In Milan, to ‘acquire practical experience’ I entered the office of the celebrated architect Gio Ponti, the leader of the movement that advocated Italian craftsmanship, director of the Triennale di Milano and publisher of the magazine Domus. He said right away: ‘I’m not going to pay you, you have to pay me’.

Work was from eight in the morning till midnight, Saturdays and Sundays included. The work ranged from the designing of teacups and chairs and fashions (that is, clothing) to urban projects such as the Abano (a spa in Veneto). Activities in the office tanged from the construction of the Montecatini to organizing the Decorative Arts Triannuals and editing magazines. So I came into direct contact with the real problems of my profession.

Gio Ponti described himself as being the ‘last of the humanists’. His enemies, on the ‘Casabella’ side of the architect Giuseppe Pagano, would say: ‘Certainly the last’.

The outbreak of war, right after the 1940 Triennale, in which I took part anonymously as Ponti’s assistant, presented other problems: one could no longer build and the field of ‘practice’ was replaced by ‘theory’. I had my own professional office in Milan, but the number of jobs, which had become problematic due to air raids, led me to take up work as an illustrator for important Milan magazines and newspapers, among them the Stile, founded by Gio Ponti, who had by then left the management of Domus.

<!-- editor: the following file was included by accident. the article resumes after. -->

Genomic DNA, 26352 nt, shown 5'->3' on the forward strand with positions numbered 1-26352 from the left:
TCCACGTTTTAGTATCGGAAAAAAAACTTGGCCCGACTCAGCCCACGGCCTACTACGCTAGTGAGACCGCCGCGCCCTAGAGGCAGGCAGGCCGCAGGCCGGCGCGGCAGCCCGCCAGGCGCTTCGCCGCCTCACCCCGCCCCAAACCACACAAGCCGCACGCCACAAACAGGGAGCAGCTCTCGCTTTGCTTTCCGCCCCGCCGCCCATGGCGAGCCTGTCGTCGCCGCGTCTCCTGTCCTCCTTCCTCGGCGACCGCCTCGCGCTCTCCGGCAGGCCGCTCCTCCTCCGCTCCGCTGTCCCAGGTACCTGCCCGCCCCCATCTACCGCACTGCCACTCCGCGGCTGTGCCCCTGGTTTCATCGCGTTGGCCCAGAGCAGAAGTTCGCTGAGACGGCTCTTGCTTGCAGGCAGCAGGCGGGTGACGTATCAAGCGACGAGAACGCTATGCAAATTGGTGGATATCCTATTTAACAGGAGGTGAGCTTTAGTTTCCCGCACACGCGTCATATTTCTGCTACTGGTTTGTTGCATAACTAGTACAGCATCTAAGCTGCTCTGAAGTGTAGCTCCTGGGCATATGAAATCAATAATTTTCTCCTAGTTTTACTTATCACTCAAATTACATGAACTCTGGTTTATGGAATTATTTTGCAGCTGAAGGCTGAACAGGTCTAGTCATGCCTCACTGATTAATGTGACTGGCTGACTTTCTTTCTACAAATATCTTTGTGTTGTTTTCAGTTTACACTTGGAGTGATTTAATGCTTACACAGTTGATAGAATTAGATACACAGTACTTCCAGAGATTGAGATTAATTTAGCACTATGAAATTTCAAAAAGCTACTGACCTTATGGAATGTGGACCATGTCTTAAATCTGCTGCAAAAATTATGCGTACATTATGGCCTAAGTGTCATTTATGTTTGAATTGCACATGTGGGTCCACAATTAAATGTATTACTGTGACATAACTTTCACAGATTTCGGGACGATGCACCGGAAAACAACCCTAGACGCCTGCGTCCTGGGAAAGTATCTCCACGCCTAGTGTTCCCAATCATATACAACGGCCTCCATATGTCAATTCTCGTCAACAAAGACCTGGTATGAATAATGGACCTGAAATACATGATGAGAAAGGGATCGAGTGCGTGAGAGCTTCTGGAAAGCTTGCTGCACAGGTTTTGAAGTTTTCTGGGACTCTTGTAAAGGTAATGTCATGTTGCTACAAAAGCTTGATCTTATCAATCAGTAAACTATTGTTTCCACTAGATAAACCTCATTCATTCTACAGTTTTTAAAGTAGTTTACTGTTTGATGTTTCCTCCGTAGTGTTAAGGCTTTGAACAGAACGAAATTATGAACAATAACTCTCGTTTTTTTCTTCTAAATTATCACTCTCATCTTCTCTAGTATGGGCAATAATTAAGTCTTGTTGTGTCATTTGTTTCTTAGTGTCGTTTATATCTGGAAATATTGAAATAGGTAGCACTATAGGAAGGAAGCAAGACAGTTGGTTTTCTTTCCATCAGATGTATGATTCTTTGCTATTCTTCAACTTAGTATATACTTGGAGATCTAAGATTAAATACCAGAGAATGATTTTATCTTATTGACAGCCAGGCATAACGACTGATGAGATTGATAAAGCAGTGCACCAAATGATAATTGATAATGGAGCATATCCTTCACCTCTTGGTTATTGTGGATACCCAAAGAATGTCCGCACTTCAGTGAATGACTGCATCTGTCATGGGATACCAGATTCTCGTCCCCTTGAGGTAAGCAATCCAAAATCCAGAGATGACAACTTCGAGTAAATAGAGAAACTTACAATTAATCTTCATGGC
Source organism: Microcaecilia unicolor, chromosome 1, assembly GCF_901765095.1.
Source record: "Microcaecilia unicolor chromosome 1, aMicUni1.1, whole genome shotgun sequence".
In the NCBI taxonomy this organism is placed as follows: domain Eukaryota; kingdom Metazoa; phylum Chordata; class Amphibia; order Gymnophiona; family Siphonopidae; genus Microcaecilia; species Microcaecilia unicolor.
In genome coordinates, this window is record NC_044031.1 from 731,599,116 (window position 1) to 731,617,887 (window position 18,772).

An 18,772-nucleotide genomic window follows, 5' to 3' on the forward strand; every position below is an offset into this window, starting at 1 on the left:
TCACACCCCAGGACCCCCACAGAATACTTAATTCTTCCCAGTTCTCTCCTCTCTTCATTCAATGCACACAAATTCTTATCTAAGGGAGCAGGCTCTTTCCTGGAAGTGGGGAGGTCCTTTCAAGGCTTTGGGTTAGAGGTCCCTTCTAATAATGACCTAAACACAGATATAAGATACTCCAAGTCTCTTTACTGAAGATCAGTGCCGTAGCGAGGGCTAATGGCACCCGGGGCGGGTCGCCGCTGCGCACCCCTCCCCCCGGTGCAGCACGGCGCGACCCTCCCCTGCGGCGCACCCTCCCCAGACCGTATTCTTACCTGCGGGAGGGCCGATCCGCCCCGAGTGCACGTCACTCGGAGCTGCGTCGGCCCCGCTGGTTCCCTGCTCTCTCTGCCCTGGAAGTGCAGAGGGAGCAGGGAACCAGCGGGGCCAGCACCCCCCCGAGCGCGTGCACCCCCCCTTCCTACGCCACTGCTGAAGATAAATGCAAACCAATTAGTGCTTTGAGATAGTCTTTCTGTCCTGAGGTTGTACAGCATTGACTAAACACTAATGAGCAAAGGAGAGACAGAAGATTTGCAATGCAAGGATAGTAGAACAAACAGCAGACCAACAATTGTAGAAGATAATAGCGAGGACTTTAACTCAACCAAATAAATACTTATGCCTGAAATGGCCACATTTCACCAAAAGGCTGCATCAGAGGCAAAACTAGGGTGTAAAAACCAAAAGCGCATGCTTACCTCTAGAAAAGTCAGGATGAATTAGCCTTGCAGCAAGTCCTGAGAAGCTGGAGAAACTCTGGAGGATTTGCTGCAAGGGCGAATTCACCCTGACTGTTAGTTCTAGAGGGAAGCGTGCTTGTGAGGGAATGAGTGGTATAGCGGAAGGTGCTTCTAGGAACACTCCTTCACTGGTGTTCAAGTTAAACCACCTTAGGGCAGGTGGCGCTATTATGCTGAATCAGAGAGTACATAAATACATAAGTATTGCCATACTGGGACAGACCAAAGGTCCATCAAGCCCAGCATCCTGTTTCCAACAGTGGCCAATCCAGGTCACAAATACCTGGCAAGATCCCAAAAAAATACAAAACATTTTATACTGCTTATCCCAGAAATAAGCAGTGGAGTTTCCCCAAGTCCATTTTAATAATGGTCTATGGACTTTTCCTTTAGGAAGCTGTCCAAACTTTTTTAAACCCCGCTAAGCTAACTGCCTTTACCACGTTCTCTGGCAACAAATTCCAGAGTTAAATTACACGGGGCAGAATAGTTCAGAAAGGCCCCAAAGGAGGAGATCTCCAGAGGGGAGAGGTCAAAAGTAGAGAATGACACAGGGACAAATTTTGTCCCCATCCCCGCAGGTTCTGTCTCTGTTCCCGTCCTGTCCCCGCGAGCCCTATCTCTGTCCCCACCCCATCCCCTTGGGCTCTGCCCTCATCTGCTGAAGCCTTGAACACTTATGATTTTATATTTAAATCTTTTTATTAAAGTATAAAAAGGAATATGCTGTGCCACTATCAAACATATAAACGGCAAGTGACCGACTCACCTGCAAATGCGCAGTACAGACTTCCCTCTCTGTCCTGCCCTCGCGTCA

From 1941 to 1943 I carried on an intense journalistic campaign, contributing to popular weekly magazines such as Tempo, Grazia and Vetrina. I also edited the Quaderni di Domus collection, where I engaged in research on craftsmanship and industrial design. And I began to work for Illustrazione Italiana. I lived at Principe de Savoia Hotel.

July, 1943. Fascism fell apart. During the bombardment on 13 August I lost my office. I left Ponti’s great studio-office and was invited to run Domus. I took on the job in the midst of the World War and the German occupation.

In Bergamo, where Domus had its wartime headquarters, working alone and with the help of old publications, I organised the magazine issues until Domus was suspended by order of the Republic of Salò.

In wartime, one year corresponds to fifty years of peace, and the judgement of humans is a judgement for future generations. Among the bombs and machine guns, I took stock and decided that the important thing was to survive, preferably unscathed, but how? I felt that the only way was to be objective and rational, an extremely difficult path to take when the majority of people opt for literary and nostalgic ‘disappointment’. I felt that the world could still be saved and made the better, and that this was the only task worth living for, the starting point for survival. I joined the Resistance, the clandestine Communist Party. I saw the world around me only as an immediate reality and not as an abstract literary exercise.